As for future targeting, this should be variegated “in all parts of the Islamic world and beyond it. For instance, in striking at tourist resorts frequented by Crusaders, all tourist resorts will have to be secured,” with all the dispersal of energy and costs this involves. The same goes for Crusader banks in Turkey employing interest, or petrol installations near Aden, which will subsequently oblige security hikes for refineries, pipelines and shipping. “If two apostate authors are simultaneously liquidated in two different countries, it will require the security for thousands of writers in the Islamic world.”
An important feature of this phase is the attention to be given to media and propaganda strategy, both for winning support and recruitment, and for deterring opposition. The media strategy should ‘target in depth middle ranking officers in the armed forces [of Muslim nations] to push them to join the jihad.’ It should ‘aim at every stage to justify operations to the populous legally and intellectually … given that, assuming that our long struggle will require half a million mujahideen, getting such a number from a nation of millions is easier than from the ranks of the Islamic movement.’
The third theme, “The Most Important Principles and Policies,” gives details on tactics. After discussing the necessity of establishing a proper chain of command, in both the doctrinal and military fields, the author outlines important military principles (“striking with the heaviest force at the weakest point; a superior enemy is defeated by economic and military attrition”). He further suggests four major reference sources: “The Encyclopedia of Jihad (prepared by the mujahideen in Afghanistan); the al-Battar magazine; the writings of Abu Ubayd al-Qurashi in the al-Ansar magazine, along with other works on the al-Uswa website; general works on military science, particularly on guerrilla warfare, provided the student rectifies the errors in them respective to Islamic law.”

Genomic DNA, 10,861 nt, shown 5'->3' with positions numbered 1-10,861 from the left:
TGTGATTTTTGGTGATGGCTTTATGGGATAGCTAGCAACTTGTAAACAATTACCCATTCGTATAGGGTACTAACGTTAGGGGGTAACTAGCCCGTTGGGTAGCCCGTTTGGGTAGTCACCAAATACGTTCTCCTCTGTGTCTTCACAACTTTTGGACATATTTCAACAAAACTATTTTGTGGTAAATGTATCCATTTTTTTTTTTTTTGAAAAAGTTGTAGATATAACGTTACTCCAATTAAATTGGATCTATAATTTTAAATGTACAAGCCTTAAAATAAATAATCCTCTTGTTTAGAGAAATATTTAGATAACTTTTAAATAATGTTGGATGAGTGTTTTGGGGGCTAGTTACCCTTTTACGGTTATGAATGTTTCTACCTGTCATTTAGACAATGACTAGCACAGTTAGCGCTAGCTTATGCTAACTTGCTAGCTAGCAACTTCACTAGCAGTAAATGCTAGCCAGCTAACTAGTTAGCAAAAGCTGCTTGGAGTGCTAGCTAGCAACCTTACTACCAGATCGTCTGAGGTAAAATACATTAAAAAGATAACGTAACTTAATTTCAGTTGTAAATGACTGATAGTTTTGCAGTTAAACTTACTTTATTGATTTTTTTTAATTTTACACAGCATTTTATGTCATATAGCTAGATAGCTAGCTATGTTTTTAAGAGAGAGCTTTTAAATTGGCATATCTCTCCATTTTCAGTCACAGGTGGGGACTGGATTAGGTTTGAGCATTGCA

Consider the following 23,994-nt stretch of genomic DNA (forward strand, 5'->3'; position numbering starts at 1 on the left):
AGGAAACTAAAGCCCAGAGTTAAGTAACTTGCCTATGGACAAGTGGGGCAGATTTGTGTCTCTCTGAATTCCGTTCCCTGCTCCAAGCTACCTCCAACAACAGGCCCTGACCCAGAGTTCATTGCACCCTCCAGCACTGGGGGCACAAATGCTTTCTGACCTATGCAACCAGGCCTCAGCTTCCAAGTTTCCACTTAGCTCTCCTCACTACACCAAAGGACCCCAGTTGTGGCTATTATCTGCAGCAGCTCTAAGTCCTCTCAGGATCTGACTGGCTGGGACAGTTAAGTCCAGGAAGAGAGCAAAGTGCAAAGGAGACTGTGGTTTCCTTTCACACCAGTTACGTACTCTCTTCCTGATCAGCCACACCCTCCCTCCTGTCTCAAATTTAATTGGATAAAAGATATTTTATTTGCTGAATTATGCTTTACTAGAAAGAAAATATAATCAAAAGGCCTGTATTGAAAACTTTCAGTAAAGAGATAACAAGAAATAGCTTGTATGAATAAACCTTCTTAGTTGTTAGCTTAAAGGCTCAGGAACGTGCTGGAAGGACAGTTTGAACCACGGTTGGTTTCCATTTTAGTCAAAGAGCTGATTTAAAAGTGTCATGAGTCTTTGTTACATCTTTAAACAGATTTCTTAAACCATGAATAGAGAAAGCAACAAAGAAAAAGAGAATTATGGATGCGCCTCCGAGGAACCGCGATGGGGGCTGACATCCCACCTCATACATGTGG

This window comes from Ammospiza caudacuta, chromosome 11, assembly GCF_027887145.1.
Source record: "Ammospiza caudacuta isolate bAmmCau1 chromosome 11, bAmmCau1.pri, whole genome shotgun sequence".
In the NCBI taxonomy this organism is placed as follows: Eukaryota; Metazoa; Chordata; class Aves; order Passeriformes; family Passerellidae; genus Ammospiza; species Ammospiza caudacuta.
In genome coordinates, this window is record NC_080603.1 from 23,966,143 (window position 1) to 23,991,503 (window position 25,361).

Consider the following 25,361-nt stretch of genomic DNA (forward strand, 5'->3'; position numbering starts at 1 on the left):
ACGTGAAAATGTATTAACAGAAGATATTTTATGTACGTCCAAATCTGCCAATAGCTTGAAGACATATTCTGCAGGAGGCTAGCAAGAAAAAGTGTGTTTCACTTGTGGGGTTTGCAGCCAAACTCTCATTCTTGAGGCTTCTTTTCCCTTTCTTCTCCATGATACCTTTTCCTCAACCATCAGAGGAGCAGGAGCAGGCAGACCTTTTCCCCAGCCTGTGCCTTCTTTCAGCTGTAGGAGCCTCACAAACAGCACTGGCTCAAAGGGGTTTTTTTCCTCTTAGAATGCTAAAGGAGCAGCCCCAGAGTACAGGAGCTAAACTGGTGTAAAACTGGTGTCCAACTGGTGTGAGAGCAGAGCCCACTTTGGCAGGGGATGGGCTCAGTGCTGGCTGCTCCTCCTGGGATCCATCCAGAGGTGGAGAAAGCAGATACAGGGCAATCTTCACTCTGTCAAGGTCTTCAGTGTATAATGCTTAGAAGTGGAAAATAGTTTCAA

In the sub-section “The Application of Vehemence” subtitled “The Policy of Paying the Price,” Abu Bakr Naji warns against the dangers of anything other than maximum violence as a deterrent, or as a response, even if the response should take years. The response, the author states, “is best done by other groups and in other countries than those suffering the act of enmity … to give the enemy the sense of being surrounded and his interests exposed … and to confuse him.” An example of this method would be, say, in response to the Egyptians’ imprisonment of mujahideen, an attack by mujahideen upon an Egyptian embassy in the Arabian Peninsula or the Maghreb, or the kidnapping of Egyptian diplomats, who should be “liquidated horrifically” if the mujahideen’s demands are not met.
Stress is then laid upon the need to understand how international politics work. In the sub-section “Understanding the Rules of the Political Game” Abu Bakr Naji highlights how mujahid groups that refused to soil their hands with profane political calculations paid the price. The difficulty of reconciling Islamic legal propriety with pragmatic military interest is resolved, in the author’s eyes, by recourse to the example set by [the 14th century jurist] Ibn Qayyim, who set Prophetic precedent as a preference, but not an obligation.